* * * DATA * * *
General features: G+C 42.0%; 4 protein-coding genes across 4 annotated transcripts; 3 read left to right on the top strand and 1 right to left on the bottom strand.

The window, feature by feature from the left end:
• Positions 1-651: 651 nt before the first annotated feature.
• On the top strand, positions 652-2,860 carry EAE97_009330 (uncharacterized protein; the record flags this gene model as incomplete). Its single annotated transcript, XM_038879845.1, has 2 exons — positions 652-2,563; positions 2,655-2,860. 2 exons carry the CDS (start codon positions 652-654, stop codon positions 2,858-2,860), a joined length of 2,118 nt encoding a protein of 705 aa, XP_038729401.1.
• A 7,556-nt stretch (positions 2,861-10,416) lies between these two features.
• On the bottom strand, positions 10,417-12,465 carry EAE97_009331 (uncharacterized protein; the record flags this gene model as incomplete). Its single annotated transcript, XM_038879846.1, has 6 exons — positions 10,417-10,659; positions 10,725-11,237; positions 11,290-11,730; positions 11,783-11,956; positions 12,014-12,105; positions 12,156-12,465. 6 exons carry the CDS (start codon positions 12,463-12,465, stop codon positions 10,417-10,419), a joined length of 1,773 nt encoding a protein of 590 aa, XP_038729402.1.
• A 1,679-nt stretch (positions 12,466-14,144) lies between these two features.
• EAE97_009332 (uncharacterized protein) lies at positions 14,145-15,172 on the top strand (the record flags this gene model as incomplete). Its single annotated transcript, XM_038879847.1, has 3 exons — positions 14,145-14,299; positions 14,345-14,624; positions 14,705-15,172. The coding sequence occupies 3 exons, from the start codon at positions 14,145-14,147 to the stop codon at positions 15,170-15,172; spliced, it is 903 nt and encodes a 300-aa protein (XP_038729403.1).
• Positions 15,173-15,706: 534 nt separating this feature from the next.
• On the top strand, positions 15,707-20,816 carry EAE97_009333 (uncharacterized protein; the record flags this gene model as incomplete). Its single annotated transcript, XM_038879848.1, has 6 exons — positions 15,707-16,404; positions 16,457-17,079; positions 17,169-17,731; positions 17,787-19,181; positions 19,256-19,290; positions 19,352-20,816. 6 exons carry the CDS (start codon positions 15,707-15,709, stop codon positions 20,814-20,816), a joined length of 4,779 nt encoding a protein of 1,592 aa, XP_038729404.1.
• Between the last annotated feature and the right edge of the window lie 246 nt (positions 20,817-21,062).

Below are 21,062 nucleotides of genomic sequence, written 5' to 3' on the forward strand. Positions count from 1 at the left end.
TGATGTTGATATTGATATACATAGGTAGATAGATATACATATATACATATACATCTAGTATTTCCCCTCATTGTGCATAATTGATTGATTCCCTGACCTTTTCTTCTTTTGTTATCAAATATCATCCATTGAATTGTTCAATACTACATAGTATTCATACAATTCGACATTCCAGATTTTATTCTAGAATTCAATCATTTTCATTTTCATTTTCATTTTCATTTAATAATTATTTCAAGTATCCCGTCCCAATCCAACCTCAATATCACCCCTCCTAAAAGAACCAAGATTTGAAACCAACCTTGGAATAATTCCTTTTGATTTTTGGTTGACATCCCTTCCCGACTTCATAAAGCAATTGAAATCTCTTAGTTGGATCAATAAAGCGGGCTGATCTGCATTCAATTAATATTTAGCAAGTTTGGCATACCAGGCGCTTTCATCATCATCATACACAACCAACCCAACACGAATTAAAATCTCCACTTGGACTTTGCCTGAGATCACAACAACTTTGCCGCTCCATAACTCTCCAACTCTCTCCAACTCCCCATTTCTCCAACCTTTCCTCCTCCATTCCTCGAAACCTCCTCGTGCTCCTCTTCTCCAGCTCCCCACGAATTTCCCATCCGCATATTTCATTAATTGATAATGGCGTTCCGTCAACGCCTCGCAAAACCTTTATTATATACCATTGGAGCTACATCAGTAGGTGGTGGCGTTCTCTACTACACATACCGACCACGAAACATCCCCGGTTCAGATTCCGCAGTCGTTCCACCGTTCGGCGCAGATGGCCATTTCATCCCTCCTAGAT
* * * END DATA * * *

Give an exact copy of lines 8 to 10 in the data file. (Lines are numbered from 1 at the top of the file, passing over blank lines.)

• EAE97_009332 (uncharacterized protein) lies at positions 14,145-15,172 on the top strand (the record flags this gene model as incomplete). Its single annotated transcript, XM_038879847.1, has 3 exons — positions 14,145-14,299; positions 14,345-14,624; positions 14,705-15,172. The coding sequence occupies 3 exons, from the start codon at positions 14,145-14,147 to the stop codon at positions 15,170-15,172; spliced, it is 903 nt and encodes a 300-aa protein (XP_038729403.1).
• Positions 15,173-15,706: 534 nt separating this feature from the next.
• On the top strand, positions 15,707-20,816 carry EAE97_009333 (uncharacterized protein; the record flags this gene model as incomplete). Its single annotated transcript, XM_038879848.1, has 6 exons — positions 15,707-16,404; positions 16,457-17,079; positions 17,169-17,731; positions 17,787-19,181; positions 19,256-19,290; positions 19,352-20,816. 6 exons carry the CDS (start codon positions 15,707-15,709, stop codon positions 20,814-20,816), a joined length of 4,779 nt encoding a protein of 1,592 aa, XP_038729404.1.